Identification: Acer palmatum 'Tsuri nishiki'?

Discussion in 'Maples' started by Nik, Apr 27, 2024.

  1. Nik

    Nik Generous Contributor

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    The diameter of the ‘Tsuri nishiki’s crown at Westonbirt is more than 7 m according to Google Maps. This would make the tree more likely taller than 10 meters (it is taller than wider). I wonder how accurate this whole exercise is… in other words, I look forward to your description of what you see there.
     

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  2. Nik

    Nik Generous Contributor

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    @maf , I believe this is the tree. The images are from a panorama linked to Google Maps. I don’t know how wide the path is, but judging by the people standing behind the conifer it seems to be about 2 m across. The tree appears to be at least 6 m tall (the images are from 4 years ago). If I am correct, the banches should have grayish-green color.
     

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  3. maf

    maf Generous Contributor Maple Society 10 Years

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    The japanese maple collection underplants an area dominated by very many, very old, larch trees. You will struggle to pick out the maples in that area on google maps, the larch canopies will shade everything else.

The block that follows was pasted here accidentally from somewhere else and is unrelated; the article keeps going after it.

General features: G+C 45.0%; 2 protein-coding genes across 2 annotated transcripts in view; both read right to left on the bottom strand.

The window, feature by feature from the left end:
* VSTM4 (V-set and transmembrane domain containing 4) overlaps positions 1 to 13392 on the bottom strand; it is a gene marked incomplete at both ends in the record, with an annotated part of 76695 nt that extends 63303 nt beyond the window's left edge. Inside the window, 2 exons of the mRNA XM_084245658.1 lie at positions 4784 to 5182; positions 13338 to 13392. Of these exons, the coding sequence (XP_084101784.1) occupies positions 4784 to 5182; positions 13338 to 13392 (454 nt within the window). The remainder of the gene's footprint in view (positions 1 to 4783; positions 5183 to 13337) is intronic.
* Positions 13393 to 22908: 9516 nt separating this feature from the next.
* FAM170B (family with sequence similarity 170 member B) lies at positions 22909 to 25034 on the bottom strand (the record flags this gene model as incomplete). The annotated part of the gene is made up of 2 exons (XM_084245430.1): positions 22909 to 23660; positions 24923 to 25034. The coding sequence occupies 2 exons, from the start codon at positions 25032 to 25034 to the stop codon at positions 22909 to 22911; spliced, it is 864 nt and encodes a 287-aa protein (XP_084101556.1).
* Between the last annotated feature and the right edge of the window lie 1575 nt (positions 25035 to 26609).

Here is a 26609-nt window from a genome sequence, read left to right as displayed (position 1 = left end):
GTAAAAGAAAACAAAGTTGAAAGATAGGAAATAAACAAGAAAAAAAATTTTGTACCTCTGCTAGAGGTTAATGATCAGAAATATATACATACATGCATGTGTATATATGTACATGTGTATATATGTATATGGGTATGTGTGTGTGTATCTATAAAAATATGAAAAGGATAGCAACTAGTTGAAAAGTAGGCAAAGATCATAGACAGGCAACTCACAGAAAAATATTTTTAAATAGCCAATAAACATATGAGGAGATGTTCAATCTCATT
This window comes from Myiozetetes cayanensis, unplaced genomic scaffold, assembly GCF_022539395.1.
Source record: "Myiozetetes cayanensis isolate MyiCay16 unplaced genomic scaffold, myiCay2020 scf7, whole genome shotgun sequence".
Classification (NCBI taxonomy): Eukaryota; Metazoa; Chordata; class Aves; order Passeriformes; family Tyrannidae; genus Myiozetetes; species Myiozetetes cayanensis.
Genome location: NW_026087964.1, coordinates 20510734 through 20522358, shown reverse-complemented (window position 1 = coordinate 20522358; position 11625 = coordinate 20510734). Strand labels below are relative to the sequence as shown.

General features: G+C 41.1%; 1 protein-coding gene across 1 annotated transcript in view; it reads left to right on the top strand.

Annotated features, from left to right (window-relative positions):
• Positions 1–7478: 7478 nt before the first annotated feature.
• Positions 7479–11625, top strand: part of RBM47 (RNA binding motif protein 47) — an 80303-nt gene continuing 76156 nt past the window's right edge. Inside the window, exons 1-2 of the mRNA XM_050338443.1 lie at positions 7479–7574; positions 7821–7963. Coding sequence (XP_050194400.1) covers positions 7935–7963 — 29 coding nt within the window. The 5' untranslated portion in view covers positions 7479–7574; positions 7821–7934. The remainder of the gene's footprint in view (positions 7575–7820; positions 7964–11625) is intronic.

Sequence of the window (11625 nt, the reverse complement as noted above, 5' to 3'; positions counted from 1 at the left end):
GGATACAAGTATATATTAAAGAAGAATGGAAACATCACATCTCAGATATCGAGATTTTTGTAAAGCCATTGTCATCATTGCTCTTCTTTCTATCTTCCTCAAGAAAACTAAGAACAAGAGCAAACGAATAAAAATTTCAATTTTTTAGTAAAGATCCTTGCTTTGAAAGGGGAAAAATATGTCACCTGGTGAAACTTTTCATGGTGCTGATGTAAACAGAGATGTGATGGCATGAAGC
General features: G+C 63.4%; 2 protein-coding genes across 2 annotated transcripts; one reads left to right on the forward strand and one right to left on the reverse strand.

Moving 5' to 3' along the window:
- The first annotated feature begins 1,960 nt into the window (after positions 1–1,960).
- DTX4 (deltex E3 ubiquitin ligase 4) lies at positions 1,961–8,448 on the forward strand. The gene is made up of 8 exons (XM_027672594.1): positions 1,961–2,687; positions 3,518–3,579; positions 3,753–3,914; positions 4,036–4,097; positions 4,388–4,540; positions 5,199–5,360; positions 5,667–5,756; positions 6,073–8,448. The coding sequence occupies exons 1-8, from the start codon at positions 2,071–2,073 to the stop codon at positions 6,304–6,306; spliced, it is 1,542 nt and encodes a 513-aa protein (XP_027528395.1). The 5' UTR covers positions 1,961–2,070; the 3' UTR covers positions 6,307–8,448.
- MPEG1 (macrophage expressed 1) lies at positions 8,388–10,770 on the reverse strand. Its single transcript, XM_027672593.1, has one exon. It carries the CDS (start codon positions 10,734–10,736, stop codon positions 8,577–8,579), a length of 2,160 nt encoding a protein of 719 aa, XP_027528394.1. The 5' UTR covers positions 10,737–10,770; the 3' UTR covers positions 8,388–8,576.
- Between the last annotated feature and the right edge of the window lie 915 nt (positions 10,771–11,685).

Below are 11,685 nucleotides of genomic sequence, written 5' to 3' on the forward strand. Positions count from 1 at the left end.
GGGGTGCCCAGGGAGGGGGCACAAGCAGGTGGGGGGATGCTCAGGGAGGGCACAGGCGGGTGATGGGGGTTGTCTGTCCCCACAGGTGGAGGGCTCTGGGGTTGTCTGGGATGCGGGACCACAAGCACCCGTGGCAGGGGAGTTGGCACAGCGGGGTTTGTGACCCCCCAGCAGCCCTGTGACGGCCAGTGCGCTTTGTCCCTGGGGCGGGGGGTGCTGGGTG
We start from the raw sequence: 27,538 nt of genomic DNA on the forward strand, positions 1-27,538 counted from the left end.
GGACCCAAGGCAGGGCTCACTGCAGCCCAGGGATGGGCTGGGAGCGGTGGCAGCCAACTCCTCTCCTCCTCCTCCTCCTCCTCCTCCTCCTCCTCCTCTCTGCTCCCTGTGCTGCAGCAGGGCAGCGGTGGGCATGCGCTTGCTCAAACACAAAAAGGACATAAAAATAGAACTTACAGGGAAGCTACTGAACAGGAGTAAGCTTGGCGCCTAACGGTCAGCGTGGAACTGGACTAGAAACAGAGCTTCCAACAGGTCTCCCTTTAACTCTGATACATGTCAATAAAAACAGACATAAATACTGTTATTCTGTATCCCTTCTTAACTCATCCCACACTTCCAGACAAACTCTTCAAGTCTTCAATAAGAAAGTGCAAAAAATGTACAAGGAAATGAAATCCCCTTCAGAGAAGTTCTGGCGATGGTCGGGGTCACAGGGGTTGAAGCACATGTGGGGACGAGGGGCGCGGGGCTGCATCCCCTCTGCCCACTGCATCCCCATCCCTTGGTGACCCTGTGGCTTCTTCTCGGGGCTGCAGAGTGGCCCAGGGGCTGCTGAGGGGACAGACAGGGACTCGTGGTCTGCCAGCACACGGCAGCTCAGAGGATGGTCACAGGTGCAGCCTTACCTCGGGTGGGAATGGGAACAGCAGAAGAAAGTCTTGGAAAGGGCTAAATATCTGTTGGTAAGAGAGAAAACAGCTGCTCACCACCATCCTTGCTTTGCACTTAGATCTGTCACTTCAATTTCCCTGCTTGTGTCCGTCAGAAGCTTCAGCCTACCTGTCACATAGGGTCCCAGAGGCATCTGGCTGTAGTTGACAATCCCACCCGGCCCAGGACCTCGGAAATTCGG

4. maf

    maf Generous Contributor Maple Society 10 Years

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    That one could be it for sure, I will find out when I go there.

    Here is an old panorama of the general area, I can't tell if your tree is in view or not.
    Silk Wood pano.jpg

    And just for fun a couple of pics of the older Japanese maples in another part of the arboretum.
    tall1.jpg tall3.jpg
     
    Last edited: May 10, 2024
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  5. Nik

    Nik Generous Contributor

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    I tried to use same approach to look up the 3 trees at the Morris Arboretum, but no luck. Their tree location map gives only general area of where the trees are.
    Their oldest ‘Tsuri nishiki’ was existing at the Morris estate before it became an Arboretum. It was there in 1932 !!! I wonder how large it is now… I guess I will see when I visit.
    The other two were planted in 1986 and 2017. They are listed as scions from the original tree.
    A fourth one is in their greenhouse (also a scion, from 2017).
    It will be interesting to know where Westonbirt obtained their tree from. Is such information available online? Perhaps it was from the Morris Arboretum…
     
  6. Nik

    Nik Generous Contributor

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    The pink hues are making appearance today.
     

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  7. Nik